In 1900, Ladies’ Home Journal Publishes 28 Predictions for the Year 2000

Ladies Home Journal Dec 1900 paleofuture paleo-future

At least since that 17th century architect of the scientific revolution, Sir Francis Bacon (who was mostly right), people have been making predictions about the technologies and social advancements of the future. And since Bacon, scientists and futuristic writers have been especially in demand during times of great change and uncertainty, such as at the turn of the last century. In 1900, civil engineer John Elfreth Watkins, Jr. in Ladies’ Home Journal claimed to have surveyed “the most learned and conservative minds in America… the wisest and most careful men in our greatest institutions of science and learning.”

Specifying advances likely to occur 100 years thence, “before the dawn of 2001,” Watkins culled 28 predictions about such things as travel and the transmission of information over great distances, biological and genetic mutations, and the domestic comforts of the average consumer. Several of the predictions are very Baconian indeed—as per the strange list at the end of Bacon’s science fiction fragment New Atlantis, a text obsessed with altering the appearance of the natural world for no particular reason other than that it could be done. Watkins’ list includes such predictions as “Peas as Large as Beets,” “Black, Blue, and Green Roses,” and “Strawberries as Large as Apples.” Some are Baconian in more sinister ways, and these are also a bit more accurate. Take the below, for example:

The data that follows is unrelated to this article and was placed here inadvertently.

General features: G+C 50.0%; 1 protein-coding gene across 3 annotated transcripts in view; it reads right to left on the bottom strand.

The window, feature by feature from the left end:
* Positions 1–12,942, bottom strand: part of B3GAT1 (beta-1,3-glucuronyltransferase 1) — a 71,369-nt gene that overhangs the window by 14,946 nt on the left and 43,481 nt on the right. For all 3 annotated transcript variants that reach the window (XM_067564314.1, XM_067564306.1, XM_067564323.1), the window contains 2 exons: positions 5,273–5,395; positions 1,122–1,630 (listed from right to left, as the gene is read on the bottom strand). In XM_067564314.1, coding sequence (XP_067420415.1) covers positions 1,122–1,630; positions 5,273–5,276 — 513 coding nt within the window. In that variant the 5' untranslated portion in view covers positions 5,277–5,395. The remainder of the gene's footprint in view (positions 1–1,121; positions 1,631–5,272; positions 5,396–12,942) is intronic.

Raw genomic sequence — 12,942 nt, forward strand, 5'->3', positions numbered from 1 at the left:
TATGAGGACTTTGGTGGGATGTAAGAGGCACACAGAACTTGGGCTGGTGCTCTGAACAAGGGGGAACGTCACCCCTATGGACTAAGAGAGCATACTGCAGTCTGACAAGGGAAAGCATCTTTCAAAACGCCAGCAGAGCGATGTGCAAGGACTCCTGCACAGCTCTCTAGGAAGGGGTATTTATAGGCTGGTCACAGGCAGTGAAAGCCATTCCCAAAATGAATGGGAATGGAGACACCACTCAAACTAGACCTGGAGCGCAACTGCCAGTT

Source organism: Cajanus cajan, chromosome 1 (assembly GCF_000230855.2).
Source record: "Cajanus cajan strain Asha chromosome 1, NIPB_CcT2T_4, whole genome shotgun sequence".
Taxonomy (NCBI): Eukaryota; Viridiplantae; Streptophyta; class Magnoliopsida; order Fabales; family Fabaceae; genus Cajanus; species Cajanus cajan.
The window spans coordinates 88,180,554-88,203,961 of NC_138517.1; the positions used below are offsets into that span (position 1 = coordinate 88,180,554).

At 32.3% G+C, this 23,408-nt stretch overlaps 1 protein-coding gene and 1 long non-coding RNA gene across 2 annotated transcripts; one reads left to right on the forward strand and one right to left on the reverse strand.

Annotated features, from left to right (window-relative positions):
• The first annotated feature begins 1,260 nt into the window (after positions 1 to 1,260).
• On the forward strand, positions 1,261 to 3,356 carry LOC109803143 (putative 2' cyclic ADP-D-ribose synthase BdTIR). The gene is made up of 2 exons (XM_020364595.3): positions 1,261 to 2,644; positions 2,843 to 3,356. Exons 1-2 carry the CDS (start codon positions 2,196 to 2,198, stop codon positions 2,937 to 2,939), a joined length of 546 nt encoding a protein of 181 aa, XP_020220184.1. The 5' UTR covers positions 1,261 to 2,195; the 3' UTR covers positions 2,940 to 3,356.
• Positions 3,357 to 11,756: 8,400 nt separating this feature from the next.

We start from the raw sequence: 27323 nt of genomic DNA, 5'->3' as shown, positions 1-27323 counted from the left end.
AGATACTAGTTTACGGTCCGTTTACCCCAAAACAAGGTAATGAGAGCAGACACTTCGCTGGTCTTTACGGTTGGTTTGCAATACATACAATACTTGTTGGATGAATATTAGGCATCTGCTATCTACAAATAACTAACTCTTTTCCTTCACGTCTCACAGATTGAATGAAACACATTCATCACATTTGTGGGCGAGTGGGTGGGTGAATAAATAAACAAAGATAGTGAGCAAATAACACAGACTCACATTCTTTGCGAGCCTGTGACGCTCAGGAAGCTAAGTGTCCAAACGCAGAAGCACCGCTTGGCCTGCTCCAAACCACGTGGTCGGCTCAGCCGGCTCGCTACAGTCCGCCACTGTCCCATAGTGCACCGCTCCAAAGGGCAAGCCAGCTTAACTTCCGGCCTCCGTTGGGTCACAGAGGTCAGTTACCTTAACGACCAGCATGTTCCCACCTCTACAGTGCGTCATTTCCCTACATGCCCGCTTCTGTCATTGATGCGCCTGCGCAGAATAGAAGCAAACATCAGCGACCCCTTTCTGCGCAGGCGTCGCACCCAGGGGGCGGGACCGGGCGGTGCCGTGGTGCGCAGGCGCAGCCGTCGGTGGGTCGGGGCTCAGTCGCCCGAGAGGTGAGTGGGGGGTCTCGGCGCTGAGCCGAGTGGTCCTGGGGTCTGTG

There will be No Wild Animals except in menageries. Rats and mice will have been exterminated. The horse will have become practically extinct. A few of high breed will be kept by the rich for racing, hunting and exercise. The automobile will have driven out the horse. Cattle and sheep will have no horns. They will be unable to run faster than the fattened hog of to-day. A century ago the wild hog could outrun a horse. Food animals will be bred to expend practically all of their life energy in producing meat, milk, wool and other by-products. Horns, bones, muscles and lungs will have been neglected.

I would defer to ecologists and meat industry watchdogs to confirm my intuitions, but it does seem that some of this, excepting the extermination of vermin and horns, has come to pass or is very likely in regard to several species. Another prediction, this one about our own species, is laughably optimistic:

Everybody will Walk Ten Miles. Gymnastics will begin in the nursery, where toys and games will be designed to strengthen the muscles. Exercise will be compulsory in the schools. Every school, college and community will have a complete gymnasium. All cities will have public gymnasiums. A man or woman unable to walk ten miles at a stretch will be regarded as a weakling.